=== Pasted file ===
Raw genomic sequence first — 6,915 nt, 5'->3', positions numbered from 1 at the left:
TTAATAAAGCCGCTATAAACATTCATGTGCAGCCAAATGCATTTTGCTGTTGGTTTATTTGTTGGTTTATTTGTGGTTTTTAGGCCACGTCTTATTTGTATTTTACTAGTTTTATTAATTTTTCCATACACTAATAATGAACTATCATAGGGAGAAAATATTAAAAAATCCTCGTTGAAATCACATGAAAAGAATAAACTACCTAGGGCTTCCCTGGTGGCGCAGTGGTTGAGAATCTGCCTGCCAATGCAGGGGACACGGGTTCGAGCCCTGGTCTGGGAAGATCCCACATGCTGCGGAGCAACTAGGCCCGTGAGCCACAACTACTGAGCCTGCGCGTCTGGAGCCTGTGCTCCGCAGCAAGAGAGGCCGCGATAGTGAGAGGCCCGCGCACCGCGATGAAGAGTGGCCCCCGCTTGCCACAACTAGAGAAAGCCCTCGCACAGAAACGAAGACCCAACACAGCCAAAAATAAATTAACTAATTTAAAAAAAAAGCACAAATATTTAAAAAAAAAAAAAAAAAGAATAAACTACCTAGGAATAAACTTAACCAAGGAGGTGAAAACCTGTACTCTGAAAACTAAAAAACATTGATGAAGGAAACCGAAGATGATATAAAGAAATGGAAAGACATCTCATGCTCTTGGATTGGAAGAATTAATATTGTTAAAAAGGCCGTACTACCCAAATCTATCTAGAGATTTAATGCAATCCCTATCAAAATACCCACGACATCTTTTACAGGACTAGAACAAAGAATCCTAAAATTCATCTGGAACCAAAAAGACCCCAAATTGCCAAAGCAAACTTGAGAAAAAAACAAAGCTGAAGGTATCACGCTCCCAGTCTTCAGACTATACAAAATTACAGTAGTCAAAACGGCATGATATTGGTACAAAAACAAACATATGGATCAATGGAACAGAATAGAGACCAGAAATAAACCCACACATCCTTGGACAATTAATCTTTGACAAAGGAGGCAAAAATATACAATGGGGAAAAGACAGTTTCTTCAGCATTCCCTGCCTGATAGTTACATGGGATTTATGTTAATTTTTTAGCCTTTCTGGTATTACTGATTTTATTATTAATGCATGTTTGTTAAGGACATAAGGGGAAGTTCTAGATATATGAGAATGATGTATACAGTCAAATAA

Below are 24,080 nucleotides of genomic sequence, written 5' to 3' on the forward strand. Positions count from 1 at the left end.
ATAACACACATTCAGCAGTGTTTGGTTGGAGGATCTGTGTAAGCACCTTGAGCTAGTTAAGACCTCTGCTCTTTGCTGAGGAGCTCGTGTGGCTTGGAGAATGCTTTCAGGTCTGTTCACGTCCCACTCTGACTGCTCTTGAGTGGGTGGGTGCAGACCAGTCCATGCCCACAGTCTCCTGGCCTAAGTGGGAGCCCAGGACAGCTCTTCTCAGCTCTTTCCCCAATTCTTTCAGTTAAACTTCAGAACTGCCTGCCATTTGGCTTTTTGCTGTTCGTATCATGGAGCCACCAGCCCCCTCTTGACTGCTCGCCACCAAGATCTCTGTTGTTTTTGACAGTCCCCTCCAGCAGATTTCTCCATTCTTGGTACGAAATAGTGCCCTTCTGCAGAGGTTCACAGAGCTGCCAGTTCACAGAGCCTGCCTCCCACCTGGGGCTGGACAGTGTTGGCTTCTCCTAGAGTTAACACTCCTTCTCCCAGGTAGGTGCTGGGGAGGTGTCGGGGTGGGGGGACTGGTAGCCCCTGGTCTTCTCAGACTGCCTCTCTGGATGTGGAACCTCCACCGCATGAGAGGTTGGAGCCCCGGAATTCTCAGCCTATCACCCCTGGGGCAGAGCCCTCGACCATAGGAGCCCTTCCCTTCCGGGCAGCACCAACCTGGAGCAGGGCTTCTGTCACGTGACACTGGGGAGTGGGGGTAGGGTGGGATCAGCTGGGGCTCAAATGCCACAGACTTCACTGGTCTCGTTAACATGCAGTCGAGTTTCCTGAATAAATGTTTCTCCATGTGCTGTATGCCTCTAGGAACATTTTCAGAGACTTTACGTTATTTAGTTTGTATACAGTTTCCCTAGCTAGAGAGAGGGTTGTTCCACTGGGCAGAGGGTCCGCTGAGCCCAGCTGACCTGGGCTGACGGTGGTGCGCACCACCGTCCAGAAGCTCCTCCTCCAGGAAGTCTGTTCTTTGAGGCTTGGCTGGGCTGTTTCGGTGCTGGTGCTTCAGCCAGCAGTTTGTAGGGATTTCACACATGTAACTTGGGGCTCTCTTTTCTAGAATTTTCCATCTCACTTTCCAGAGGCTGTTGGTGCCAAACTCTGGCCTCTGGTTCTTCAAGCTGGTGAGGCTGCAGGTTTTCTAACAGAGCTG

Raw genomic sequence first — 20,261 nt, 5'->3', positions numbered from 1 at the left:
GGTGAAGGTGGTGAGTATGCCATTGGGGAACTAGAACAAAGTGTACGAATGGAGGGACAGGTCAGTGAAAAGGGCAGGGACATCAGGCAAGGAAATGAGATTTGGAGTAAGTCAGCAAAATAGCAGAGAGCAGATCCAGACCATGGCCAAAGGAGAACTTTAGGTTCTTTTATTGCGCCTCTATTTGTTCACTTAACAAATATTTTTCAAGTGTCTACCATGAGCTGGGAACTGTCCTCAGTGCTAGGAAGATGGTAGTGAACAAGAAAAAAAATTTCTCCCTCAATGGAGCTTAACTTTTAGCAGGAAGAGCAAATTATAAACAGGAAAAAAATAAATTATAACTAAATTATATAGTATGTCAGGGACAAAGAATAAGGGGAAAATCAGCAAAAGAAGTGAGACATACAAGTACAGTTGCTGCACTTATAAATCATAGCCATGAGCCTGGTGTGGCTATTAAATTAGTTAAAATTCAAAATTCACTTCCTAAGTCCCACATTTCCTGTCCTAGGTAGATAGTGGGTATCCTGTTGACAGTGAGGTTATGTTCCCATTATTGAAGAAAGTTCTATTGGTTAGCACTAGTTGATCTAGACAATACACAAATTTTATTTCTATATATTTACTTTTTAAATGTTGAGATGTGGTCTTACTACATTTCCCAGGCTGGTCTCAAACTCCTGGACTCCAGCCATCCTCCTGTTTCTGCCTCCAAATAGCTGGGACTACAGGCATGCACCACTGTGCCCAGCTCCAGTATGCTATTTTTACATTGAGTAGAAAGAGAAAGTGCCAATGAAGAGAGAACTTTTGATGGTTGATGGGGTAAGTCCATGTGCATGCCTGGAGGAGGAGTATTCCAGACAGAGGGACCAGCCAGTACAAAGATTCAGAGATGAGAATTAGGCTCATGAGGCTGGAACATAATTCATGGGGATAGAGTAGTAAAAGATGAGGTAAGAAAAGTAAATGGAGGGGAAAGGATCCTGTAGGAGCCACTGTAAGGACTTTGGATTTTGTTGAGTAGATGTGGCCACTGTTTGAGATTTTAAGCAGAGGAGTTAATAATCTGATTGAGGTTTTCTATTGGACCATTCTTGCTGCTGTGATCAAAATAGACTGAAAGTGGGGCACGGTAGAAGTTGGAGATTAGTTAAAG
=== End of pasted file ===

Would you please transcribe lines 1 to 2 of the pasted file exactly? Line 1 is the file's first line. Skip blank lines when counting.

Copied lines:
Raw genomic sequence first — 6,915 nt, 5'->3', positions numbered from 1 at the left:
TTAATAAAGCCGCTATAAACATTCATGTGCAGCCAAATGCATTTTGCTGTTGGTTTATTTGTTGGTTTATTTGTGGTTTTTAGGCCACGTCTTATTTGTATTTTACTAGTTTTATTAATTTTTCCATACACTAATAATGAACTATCATAGGGAGAAAATATTAAAAAATCCTCGTTGAAATCACATGAAAAGAATAAACTACCTAGGGCTTCCCTGGTGGCGCAGTGGTTGAGAATCTGCCTGCCAATGCAGGGGACACGGGTTCGAGCCCTGGTCTGGGAAGATCCCACATGCTGCGGAGCAACTAGGCCCGTGAGCCACAACTACTGAGCCTGCGCGTCTGGAGCCTGTGCTCCGCAGCAAGAGAGGCCGCGATAGTGAGAGGCCCGCGCACCGCGATGAAGAGTGGCCCCCGCTTGCCACAACTAGAGAAAGCCCTCGCACAGAAACGAAGACCCAACACAGCCAAAAATAAATTAACTAATTTAAAAAAAAAGCACAAATATTTAAAAAAAAAAAAAAAAAGAATAAACTACCTAGGAATAAACTTAACCAAGGAGGTGAAAACCTGTACTCTGAAAACTAAAAAACATTGATGAAGGAAACCGAAGATGATATAAAGAAATGGAAAGACATCTCATGCTCTTGGATTGGAAGAATTAATATTGTTAAAAAGGCCGTACTACCCAAATCTATCTAGAGATTTAATGCAATCCCTATCAAAATACCCACGACATCTTTTACAGGACTAGAACAAAGAATCCTAAAATTCATCTGGAACCAAAAAGACCCCAAATTGCCAAAGCAAACTTGAGAAAAAAACAAAGCTGAAGGTATCACGCTCCCAGTCTTCAGACTATACAAAATTACAGTAGTCAAAACGGCATGATATTGGTACAAAAACAAACATATGGATCAATGGAACAGAATAGAGACCAGAAATAAACCCACACATCCTTGGACAATTAATCTTTGACAAAGGAGGCAAAAATATACAATGGGGAAAAGACAGTTTCTTCAGCATTCCCTGCCTGATAGTTACATGGGATTTATGTTAATTTTTTAGCCTTTCTGGTATTACTGATTTTATTATTAATGCATGTTTGTTAAGGACATAAGGGGAAGTTCTAGATATATGAGAATGATGTATACAGTCAAATAA